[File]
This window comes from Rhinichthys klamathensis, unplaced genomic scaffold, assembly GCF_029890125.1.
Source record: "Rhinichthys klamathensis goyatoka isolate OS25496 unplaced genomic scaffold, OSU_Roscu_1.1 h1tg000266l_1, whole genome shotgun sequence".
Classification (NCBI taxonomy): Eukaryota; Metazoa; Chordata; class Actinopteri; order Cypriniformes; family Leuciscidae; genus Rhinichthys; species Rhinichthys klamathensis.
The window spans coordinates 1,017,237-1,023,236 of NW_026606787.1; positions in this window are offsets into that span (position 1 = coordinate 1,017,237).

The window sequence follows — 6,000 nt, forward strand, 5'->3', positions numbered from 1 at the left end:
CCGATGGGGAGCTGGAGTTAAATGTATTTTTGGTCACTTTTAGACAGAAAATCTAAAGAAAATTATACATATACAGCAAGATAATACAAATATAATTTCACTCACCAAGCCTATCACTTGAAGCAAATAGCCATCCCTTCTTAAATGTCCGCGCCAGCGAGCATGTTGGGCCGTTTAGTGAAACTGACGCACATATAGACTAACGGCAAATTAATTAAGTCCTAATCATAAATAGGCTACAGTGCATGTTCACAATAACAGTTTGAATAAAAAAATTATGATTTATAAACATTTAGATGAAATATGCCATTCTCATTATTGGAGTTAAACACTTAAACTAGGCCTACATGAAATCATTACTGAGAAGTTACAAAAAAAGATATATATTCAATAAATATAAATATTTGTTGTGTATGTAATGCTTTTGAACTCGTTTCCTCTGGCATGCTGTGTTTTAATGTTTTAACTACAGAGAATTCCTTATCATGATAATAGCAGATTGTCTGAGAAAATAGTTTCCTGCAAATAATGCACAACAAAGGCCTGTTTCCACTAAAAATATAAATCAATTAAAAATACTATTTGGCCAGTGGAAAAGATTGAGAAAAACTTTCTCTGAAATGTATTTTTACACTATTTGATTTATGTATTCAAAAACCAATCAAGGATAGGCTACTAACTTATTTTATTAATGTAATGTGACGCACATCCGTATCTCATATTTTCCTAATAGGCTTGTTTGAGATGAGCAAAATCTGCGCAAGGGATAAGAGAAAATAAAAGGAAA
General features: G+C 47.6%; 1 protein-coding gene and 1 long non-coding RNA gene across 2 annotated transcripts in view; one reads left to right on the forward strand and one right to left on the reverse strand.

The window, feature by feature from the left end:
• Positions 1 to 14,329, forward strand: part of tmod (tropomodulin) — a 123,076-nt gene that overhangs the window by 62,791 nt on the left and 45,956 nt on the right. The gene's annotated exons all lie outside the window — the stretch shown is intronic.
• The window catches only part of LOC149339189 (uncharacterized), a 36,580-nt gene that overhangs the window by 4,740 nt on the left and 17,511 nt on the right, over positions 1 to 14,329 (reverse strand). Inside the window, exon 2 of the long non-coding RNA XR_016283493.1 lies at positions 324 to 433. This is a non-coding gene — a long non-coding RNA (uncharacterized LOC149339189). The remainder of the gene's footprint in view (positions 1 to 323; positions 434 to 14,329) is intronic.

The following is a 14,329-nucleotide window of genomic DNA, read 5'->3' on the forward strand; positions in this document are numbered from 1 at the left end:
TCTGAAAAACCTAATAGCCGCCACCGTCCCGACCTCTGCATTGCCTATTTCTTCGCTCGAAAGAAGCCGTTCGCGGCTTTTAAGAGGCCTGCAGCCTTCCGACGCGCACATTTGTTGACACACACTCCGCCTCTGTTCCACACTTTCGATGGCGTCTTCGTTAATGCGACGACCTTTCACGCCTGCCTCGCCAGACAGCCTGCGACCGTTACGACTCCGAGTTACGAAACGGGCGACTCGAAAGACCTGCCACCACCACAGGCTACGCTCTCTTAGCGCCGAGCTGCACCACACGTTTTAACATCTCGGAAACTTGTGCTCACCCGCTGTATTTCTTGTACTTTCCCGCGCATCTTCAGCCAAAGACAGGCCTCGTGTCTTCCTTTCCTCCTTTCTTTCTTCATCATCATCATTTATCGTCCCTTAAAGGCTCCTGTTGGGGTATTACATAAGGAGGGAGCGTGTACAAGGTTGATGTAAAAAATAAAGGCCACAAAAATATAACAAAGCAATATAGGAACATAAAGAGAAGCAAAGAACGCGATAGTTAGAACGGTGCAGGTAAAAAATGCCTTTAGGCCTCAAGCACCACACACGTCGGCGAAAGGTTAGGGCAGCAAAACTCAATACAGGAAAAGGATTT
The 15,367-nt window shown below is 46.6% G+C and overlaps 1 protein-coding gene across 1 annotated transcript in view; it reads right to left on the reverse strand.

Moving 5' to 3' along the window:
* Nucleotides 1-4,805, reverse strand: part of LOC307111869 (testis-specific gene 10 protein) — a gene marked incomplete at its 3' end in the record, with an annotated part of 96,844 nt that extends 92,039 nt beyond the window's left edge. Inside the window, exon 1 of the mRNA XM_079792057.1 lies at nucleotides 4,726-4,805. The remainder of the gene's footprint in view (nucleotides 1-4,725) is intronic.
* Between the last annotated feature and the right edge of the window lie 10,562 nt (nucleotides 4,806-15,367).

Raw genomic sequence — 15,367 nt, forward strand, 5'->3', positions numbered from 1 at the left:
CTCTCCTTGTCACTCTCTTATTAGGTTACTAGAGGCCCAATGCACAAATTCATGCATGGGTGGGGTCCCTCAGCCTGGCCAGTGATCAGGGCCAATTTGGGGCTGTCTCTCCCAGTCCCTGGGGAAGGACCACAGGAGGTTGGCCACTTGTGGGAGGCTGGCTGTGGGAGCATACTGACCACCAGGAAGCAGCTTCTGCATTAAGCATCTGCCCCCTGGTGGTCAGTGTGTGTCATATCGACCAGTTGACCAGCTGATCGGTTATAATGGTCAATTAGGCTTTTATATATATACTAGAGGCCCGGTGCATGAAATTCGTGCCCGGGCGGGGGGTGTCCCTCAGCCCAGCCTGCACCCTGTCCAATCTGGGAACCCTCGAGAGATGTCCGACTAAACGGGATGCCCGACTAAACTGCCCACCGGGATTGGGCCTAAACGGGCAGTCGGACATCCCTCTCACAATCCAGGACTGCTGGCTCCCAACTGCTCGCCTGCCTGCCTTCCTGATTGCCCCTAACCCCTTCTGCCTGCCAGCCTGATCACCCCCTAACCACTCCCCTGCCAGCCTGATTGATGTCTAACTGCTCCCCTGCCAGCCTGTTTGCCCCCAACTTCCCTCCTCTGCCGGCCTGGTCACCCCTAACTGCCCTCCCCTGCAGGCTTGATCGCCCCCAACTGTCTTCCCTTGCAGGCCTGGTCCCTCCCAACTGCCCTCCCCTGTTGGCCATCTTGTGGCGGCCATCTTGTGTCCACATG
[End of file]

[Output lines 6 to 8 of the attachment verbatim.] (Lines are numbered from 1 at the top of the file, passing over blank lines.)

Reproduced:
CCGATGGGGAGCTGGAGTTAAATGTATTTTTGGTCACTTTTAGACAGAAAATCTAAAGAAAATTATACATATACAGCAAGATAATACAAATATAATTTCACTCACCAAGCCTATCACTTGAAGCAAATAGCCATCCCTTCTTAAATGTCCGCGCCAGCGAGCATGTTGGGCCGTTTAGTGAAACTGACGCACATATAGACTAACGGCAAATTAATTAAGTCCTAATCATAAATAGGCTACAGTGCATGTTCACAATAACAGTTTGAATAAAAAAATTATGATTTATAAACATTTAGATGAAATATGCCATTCTCATTATTGGAGTTAAACACTTAAACTAGGCCTACATGAAATCATTACTGAGAAGTTACAAAAAAAGATATATATTCAATAAATATAAATATTTGTTGTGTATGTAATGCTTTTGAACTCGTTTCCTCTGGCATGCTGTGTTTTAATGTTTTAACTACAGAGAATTCCTTATCATGATAATAGCAGATTGTCTGAGAAAATAGTTTCCTGCAAATAATGCACAACAAAGGCCTGTTTCCACTAAAAATATAAATCAATTAAAAATACTATTTGGCCAGTGGAAAAGATTGAGAAAAACTTTCTCTGAAATGTATTTTTACACTATTTGATTTATGTATTCAAAAACCAATCAAGGATAGGCTACTAACTTATTTTATTAATGTAATGTGACGCACATCCGTATCTCATATTTTCCTAATAGGCTTGTTTGAGATGAGCAAAATCTGCGCAAGGGATAAGAGAAAATAAAAGGAAA
General features: G+C 47.6%; 1 protein-coding gene and 1 long non-coding RNA gene across 2 annotated transcripts in view; one reads left to right on the forward strand and one right to left on the reverse strand.

The window, feature by feature from the left end: